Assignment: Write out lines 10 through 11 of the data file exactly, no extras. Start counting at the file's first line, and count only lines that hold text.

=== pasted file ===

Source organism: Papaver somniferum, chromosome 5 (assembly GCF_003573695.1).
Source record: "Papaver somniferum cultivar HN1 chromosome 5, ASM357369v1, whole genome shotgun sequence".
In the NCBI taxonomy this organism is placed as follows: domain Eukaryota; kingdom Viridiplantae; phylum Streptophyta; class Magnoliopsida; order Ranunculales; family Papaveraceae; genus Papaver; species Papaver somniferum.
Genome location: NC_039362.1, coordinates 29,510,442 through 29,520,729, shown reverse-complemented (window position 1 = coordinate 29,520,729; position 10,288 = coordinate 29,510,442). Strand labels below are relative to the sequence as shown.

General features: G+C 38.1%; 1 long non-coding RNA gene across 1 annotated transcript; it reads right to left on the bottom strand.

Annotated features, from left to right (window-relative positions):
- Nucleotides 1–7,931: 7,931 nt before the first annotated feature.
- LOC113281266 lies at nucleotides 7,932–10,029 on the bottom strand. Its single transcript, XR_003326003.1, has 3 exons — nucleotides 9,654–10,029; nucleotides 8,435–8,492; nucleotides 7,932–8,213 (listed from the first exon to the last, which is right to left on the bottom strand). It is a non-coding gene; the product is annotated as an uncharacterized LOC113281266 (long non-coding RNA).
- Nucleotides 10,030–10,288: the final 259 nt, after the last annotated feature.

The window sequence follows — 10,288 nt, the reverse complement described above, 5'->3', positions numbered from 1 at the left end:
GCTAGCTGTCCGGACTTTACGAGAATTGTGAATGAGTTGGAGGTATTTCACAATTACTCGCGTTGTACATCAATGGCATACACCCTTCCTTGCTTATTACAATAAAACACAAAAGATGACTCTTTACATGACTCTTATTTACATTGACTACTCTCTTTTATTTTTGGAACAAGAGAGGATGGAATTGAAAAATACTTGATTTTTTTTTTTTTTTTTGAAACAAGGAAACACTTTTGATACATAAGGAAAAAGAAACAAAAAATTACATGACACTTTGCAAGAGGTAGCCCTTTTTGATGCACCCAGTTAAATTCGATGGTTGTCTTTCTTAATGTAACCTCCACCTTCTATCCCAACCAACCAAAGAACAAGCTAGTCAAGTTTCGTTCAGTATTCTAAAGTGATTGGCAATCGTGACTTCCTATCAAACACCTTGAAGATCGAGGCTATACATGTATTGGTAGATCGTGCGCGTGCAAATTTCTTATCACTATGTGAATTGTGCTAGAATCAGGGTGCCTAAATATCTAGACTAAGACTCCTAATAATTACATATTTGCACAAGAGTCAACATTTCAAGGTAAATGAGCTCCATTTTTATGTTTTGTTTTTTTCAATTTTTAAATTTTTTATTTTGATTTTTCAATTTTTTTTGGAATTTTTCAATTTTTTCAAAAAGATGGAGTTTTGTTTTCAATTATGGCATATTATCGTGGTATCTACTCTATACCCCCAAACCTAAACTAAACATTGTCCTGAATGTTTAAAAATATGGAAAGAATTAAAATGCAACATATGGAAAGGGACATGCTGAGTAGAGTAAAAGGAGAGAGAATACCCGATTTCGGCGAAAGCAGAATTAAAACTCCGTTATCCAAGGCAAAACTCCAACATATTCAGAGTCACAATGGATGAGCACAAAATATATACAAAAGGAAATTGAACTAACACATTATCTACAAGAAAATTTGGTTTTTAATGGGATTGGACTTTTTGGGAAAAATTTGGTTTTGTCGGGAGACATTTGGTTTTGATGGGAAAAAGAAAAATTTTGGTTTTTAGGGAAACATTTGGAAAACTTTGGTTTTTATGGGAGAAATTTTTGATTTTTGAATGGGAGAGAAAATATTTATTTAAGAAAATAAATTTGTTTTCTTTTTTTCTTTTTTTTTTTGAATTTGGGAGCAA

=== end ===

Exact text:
The window sequence follows — 10,288 nt, the reverse complement described above, 5'->3', positions numbered from 1 at the left end:
GCTAGCTGTCCGGACTTTACGAGAATTGTGAATGAGTTGGAGGTATTTCACAATTACTCGCGTTGTACATCAATGGCATACACCCTTCCTTGCTTATTACAATAAAACACAAAAGATGACTCTTTACATGACTCTTATTTACATTGACTACTCTCTTTTATTTTTGGAACAAGAGAGGATGGAATTGAAAAATACTTGATTTTTTTTTTTTTTTTTGAAACAAGGAAACACTTTTGATACATAAGGAAAAAGAAACAAAAAATTACATGACACTTTGCAAGAGGTAGCCCTTTTTGATGCACCCAGTTAAATTCGATGGTTGTCTTTCTTAATGTAACCTCCACCTTCTATCCCAACCAACCAAAGAACAAGCTAGTCAAGTTTCGTTCAGTATTCTAAAGTGATTGGCAATCGTGACTTCCTATCAAACACCTTGAAGATCGAGGCTATACATGTATTGGTAGATCGTGCGCGTGCAAATTTCTTATCACTATGTGAATTGTGCTAGAATCAGGGTGCCTAAATATCTAGACTAAGACTCCTAATAATTACATATTTGCACAAGAGTCAACATTTCAAGGTAAATGAGCTCCATTTTTATGTTTTGTTTTTTTCAATTTTTAAATTTTTTATTTTGATTTTTCAATTTTTTTTGGAATTTTTCAATTTTTTCAAAAAGATGGAGTTTTGTTTTCAATTATGGCATATTATCGTGGTATCTACTCTATACCCCCAAACCTAAACTAAACATTGTCCTGAATGTTTAAAAATATGGAAAGAATTAAAATGCAACATATGGAAAGGGACATGCTGAGTAGAGTAAAAGGAGAGAGAATACCCGATTTCGGCGAAAGCAGAATTAAAACTCCGTTATCCAAGGCAAAACTCCAACATATTCAGAGTCACAATGGATGAGCACAAAATATATACAAAAGGAAATTGAACTAACACATTATCTACAAGAAAATTTGGTTTTTAATGGGATTGGACTTTTTGGGAAAAATTTGGTTTTGTCGGGAGACATTTGGTTTTGATGGGAAAAAGAAAAATTTTGGTTTTTAGGGAAACATTTGGAAAACTTTGGTTTTTATGGGAGAAATTTTTGATTTTTGAATGGGAGAGAAAATATTTATTTAAGAAAATAAATTTGTTTTCTTTTTTTCTTTTTTTTTTTGAATTTGGGAGCAA